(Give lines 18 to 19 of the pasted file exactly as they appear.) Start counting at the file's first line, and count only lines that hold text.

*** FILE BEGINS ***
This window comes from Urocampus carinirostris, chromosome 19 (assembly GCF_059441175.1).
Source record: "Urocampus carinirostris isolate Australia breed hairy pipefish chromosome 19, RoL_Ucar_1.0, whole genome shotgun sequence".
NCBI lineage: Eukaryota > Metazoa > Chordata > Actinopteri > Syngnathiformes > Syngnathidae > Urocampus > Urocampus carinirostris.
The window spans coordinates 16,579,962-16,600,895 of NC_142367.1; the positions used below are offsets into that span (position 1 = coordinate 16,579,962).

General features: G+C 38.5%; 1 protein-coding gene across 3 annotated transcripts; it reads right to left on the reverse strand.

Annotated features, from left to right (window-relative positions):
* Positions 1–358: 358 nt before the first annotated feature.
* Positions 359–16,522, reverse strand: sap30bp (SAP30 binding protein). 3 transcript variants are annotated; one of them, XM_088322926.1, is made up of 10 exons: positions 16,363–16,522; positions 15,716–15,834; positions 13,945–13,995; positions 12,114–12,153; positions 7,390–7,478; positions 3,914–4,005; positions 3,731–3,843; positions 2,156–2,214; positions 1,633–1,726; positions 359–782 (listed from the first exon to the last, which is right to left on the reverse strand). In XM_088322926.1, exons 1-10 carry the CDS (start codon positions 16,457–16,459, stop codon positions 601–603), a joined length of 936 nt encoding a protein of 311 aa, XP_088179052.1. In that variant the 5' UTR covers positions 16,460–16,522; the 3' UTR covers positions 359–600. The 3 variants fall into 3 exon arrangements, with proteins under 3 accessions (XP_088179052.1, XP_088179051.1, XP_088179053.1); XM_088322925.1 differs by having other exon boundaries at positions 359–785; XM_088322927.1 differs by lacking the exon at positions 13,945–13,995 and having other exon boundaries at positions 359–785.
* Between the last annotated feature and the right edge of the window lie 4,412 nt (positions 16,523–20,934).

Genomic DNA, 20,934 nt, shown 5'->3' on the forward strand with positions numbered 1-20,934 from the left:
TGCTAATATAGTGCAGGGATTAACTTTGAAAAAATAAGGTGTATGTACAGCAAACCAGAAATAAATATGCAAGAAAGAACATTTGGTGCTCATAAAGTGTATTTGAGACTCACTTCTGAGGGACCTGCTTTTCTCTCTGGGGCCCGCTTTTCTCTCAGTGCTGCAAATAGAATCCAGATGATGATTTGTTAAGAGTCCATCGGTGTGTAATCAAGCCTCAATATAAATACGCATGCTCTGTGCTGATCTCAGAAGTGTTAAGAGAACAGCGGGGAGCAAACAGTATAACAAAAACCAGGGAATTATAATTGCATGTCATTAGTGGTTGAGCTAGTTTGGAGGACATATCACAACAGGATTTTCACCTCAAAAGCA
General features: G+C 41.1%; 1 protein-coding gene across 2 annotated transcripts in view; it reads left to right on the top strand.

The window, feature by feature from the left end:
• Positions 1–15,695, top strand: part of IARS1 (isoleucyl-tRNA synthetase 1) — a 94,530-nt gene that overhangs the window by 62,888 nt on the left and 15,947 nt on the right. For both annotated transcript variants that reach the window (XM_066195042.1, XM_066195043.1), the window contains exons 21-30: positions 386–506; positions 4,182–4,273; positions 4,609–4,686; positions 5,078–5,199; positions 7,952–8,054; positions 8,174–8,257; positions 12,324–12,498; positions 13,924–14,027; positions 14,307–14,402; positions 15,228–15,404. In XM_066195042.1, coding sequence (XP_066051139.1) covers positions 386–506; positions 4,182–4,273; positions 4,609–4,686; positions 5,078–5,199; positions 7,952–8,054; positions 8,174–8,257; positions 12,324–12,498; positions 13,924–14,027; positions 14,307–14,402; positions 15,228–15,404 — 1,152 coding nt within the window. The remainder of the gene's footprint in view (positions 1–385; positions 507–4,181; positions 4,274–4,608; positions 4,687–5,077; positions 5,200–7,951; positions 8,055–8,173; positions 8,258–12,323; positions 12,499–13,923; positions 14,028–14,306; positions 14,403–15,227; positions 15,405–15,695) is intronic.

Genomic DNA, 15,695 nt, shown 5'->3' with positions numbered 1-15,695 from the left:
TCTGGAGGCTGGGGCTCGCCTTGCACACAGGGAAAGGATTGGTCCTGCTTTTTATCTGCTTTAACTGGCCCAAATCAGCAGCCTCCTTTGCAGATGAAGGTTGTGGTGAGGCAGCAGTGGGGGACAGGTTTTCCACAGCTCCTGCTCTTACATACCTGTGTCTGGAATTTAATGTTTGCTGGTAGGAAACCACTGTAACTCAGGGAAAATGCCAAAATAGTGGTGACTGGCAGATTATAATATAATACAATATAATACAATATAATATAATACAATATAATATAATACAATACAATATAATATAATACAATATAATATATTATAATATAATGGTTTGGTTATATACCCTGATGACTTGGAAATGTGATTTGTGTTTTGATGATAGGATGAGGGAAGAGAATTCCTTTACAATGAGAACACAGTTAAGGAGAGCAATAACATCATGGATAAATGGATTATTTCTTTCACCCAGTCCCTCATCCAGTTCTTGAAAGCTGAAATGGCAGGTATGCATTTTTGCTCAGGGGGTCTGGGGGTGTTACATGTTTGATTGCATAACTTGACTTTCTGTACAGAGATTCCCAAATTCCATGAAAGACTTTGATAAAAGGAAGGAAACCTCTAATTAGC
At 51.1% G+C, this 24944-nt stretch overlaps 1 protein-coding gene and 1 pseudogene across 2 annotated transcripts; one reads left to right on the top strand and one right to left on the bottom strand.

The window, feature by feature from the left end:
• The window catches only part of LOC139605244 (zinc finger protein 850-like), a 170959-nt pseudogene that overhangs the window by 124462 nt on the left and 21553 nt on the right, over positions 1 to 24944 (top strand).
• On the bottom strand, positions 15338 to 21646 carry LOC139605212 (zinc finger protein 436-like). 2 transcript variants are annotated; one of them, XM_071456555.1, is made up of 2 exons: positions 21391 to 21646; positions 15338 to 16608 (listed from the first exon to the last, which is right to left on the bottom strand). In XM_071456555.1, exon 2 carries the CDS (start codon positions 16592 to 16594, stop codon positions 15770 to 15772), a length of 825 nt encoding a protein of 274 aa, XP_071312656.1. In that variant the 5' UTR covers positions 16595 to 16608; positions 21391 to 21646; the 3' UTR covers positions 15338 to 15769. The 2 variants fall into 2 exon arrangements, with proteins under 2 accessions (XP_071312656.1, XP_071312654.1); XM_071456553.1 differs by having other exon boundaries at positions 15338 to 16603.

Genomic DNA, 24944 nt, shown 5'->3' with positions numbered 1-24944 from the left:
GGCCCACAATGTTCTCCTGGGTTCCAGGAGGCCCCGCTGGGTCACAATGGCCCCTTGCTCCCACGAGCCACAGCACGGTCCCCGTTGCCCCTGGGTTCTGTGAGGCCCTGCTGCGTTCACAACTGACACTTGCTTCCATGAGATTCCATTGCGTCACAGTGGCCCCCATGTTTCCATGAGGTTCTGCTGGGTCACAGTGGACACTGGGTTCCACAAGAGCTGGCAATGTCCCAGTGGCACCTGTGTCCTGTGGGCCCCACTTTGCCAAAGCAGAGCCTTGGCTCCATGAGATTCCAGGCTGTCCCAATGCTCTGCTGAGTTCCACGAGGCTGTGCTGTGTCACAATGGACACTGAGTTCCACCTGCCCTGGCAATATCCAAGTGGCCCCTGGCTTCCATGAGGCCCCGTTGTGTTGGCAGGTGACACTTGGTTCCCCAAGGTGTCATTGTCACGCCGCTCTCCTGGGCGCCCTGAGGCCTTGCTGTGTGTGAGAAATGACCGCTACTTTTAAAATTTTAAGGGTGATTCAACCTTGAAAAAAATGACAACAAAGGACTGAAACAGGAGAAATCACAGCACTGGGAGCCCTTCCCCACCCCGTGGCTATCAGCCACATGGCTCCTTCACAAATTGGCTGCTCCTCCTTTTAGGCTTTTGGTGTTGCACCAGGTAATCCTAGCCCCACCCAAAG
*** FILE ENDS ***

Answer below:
The window, feature by feature from the left end:
• The window catches only part of LOC139605244 (zinc finger protein 850-like), a 170959-nt pseudogene that overhangs the window by 124462 nt on the left and 21553 nt on the right, over positions 1 to 24944 (top strand).